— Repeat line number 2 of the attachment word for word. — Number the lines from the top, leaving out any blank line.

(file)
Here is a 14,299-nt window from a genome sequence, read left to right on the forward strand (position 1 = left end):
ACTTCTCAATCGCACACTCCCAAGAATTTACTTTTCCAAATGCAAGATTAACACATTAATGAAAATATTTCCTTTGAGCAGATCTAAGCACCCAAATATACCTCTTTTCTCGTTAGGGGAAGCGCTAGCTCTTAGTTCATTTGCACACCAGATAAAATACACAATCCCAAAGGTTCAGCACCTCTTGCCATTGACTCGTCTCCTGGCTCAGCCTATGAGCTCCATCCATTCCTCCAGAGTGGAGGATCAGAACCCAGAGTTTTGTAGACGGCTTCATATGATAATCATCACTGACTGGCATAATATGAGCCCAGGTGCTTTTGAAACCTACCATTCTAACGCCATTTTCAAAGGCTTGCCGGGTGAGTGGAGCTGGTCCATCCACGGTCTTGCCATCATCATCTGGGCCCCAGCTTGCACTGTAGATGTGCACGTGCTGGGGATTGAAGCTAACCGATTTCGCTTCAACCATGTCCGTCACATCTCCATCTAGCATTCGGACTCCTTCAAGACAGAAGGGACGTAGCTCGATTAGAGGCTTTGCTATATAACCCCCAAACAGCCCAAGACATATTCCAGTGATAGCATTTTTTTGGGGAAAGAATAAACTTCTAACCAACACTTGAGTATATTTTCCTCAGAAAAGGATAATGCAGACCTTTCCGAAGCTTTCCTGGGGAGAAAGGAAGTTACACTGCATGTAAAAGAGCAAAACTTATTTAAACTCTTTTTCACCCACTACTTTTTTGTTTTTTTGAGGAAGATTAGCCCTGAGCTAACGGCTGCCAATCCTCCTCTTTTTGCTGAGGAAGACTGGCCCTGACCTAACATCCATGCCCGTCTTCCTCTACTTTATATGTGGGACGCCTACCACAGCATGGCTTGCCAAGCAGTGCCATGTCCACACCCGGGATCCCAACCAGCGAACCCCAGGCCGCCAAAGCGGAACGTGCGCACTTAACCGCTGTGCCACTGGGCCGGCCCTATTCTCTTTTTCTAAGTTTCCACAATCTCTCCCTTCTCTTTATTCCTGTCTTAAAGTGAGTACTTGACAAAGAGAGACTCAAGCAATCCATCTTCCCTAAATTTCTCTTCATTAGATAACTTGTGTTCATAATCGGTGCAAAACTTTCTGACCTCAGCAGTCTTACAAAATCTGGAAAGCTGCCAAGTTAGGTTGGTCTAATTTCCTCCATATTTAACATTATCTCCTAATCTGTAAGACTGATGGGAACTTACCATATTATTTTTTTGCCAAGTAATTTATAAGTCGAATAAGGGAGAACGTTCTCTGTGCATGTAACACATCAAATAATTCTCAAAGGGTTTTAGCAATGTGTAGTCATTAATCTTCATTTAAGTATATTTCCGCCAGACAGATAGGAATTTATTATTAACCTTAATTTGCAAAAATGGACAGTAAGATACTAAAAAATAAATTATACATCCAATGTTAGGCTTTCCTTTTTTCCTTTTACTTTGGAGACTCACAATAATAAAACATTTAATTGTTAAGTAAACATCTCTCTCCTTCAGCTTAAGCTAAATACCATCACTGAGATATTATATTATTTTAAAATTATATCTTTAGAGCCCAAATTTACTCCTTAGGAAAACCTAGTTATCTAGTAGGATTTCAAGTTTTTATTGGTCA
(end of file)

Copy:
ACTTCTCAATCGCACACTCCCAAGAATTTACTTTTCCAAATGCAAGATTAACACATTAATGAAAATATTTCCTTTGAGCAGATCTAAGCACCCAAATATACCTCTTTTCTCGTTAGGGGAAGCGCTAGCTCTTAGTTCATTTGCACACCAGATAAAATACACAATCCCAAAGGTTCAGCACCTCTTGCCATTGACTCGTCTCCTGGCTCAGCCTATGAGCTCCATCCATTCCTCCAGAGTGGAGGATCAGAACCCAGAGTTTTGTAGACGGCTTCATATGATAATCATCACTGACTGGCATAATATGAGCCCAGGTGCTTTTGAAACCTACCATTCTAACGCCATTTTCAAAGGCTTGCCGGGTGAGTGGAGCTGGTCCATCCACGGTCTTGCCATCATCATCTGGGCCCCAGCTTGCACTGTAGATGTGCACGTGCTGGGGATTGAAGCTAACCGATTTCGCTTCAACCATGTCCGTCACATCTCCATCTAGCATTCGGACTCCTTCAAGACAGAAGGGACGTAGCTCGATTAGAGGCTTTGCTATATAACCCCCAAACAGCCCAAGACATATTCCAGTGATAGCATTTTTTTGGGGAAAGAATAAACTTCTAACCAACACTTGAGTATATTTTCCTCAGAAAAGGATAATGCAGACCTTTCCGAAGCTTTCCTGGGGAGAAAGGAAGTTACACTGCATGTAAAAGAGCAAAACTTATTTAAACTCTTTTTCACCCACTACTTTTTTGTTTTTTTGAGGAAGATTAGCCCTGAGCTAACGGCTGCCAATCCTCCTCTTTTTGCTGAGGAAGACTGGCCCTGACCTAACATCCATGCCCGTCTTCCTCTACTTTATATGTGGGACGCCTACCACAGCATGGCTTGCCAAGCAGTGCCATGTCCACACCCGGGATCCCAACCAGCGAACCCCAGGCCGCCAAAGCGGAACGTGCGCACTTAACCGCTGTGCCACTGGGCCGGCCCTATTCTCTTTTTCTAAGTTTCCACAATCTCTCCCTTCTCTTTATTCCTGTCTTAAAGTGAGTACTTGACAAAGAGAGACTCAAGCAATCCATCTTCCCTAAATTTCTCTTCATTAGATAACTTGTGTTCATAATCGGTGCAAAACTTTCTGACCTCAGCAGTCTTACAAAATCTGGAAAGCTGCCAAGTTAGGTTGGTCTAATTTCCTCCATATTTAACATTATCTCCTAATCTGTAAGACTGATGGGAACTTACCATATTATTTTTTTGCCAAGTAATTTATAAGTCGAATAAGGGAGAACGTTCTCTGTGCATGTAACACATCAAATAATTCTCAAAGGGTTTTAGCAATGTGTAGTCATTAATCTTCATTTAAGTATATTTCCGCCAGACAGATAGGAATTTATTATTAACCTTAATTTGCAAAAATGGACAGTAAGATACTAAAAAATAAATTATACATCCAATGTTAGGCTTTCCTTTTTTCCTTTTACTTTGGAGACTCACAATAATAAAACATTTAATTGTTAAGTAAACATCTCTCTCCTTCAGCTTAAGCTAAATACCATCACTGAGATATTATATTATTTTAAAATTATATCTTTAGAGCCCAAATTTACTCCTTAGGAAAACCTAGTTATCTAGTAGGATTTCAAGTTTTTATTGGTCA